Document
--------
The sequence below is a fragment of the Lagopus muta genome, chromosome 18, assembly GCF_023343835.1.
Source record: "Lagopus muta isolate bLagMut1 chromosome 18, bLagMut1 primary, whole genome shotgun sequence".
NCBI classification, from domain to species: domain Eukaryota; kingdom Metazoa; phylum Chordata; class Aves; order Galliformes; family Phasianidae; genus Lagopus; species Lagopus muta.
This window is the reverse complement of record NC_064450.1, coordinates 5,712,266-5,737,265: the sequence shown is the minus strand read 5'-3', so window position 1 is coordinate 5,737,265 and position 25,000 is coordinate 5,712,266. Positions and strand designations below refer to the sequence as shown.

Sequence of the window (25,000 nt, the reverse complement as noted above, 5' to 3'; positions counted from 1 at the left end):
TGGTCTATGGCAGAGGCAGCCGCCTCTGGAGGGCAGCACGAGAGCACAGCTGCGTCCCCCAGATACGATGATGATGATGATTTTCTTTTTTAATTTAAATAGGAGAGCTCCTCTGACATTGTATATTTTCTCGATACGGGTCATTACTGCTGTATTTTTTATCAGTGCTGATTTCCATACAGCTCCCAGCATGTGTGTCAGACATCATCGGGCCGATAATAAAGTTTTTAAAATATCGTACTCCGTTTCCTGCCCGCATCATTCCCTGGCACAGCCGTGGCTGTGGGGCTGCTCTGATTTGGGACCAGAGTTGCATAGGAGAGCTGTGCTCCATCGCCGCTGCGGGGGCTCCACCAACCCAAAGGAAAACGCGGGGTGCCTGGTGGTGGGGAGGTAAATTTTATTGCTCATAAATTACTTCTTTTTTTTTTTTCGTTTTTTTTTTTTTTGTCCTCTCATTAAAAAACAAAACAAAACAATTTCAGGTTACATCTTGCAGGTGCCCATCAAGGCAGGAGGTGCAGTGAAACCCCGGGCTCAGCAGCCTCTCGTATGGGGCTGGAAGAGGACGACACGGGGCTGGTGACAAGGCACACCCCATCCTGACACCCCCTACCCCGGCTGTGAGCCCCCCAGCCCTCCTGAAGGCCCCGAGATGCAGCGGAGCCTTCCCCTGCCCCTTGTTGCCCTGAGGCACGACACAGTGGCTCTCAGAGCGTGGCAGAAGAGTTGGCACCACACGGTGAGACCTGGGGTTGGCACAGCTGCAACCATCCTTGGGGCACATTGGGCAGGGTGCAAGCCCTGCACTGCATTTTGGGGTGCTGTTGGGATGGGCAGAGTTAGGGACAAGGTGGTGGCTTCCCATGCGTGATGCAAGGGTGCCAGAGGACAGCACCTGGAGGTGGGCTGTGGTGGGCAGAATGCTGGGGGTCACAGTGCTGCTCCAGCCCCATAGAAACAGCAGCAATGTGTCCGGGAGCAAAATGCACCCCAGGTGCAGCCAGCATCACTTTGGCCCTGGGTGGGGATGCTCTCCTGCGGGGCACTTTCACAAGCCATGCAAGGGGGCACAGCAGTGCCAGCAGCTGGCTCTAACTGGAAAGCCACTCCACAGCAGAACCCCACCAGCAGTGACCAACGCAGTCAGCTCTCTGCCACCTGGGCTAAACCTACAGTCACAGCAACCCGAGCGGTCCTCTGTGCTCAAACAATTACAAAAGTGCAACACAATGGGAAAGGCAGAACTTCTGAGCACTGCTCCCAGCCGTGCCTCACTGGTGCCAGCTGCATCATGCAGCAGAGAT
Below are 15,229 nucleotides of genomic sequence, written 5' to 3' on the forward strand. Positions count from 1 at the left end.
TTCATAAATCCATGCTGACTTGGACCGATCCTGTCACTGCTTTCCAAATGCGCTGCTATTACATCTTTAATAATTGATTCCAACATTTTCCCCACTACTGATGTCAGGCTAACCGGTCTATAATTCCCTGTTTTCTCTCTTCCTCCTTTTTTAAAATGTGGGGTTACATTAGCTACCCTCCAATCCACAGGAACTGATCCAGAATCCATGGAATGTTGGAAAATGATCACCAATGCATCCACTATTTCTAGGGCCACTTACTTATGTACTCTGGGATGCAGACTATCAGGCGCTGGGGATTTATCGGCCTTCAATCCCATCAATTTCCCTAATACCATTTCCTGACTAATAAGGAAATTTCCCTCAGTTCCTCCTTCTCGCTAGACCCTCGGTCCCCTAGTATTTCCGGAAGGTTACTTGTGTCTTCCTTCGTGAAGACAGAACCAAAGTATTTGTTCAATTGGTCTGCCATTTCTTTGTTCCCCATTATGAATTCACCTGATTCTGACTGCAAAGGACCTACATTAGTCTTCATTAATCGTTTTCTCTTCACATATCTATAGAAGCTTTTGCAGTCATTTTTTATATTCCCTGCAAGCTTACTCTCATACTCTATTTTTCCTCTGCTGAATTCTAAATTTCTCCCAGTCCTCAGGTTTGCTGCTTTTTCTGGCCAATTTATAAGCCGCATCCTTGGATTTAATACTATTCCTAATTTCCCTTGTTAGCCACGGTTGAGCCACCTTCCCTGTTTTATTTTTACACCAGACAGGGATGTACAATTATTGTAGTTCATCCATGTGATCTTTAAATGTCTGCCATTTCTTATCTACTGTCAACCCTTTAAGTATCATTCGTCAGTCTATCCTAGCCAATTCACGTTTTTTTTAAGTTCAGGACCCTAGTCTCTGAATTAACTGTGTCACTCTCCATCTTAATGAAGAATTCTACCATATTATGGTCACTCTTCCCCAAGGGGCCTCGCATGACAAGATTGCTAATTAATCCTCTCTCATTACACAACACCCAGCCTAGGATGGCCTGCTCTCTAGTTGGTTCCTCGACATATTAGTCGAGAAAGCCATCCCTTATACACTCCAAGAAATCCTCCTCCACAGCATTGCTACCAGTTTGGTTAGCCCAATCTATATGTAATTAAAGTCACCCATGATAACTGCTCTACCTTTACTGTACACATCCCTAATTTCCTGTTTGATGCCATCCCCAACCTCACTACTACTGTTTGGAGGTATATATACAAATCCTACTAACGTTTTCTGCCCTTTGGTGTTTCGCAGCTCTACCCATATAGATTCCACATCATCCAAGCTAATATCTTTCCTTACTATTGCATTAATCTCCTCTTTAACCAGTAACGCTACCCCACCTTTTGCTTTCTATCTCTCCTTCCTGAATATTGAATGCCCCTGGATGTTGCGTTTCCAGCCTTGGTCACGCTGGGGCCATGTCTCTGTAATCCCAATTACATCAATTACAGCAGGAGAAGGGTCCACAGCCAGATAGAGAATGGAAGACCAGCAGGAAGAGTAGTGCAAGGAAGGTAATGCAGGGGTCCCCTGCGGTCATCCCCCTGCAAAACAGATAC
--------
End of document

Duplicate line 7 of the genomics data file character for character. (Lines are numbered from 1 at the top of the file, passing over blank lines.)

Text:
Below are 15,229 nucleotides of genomic sequence, written 5' to 3' on the forward strand. Positions count from 1 at the left end.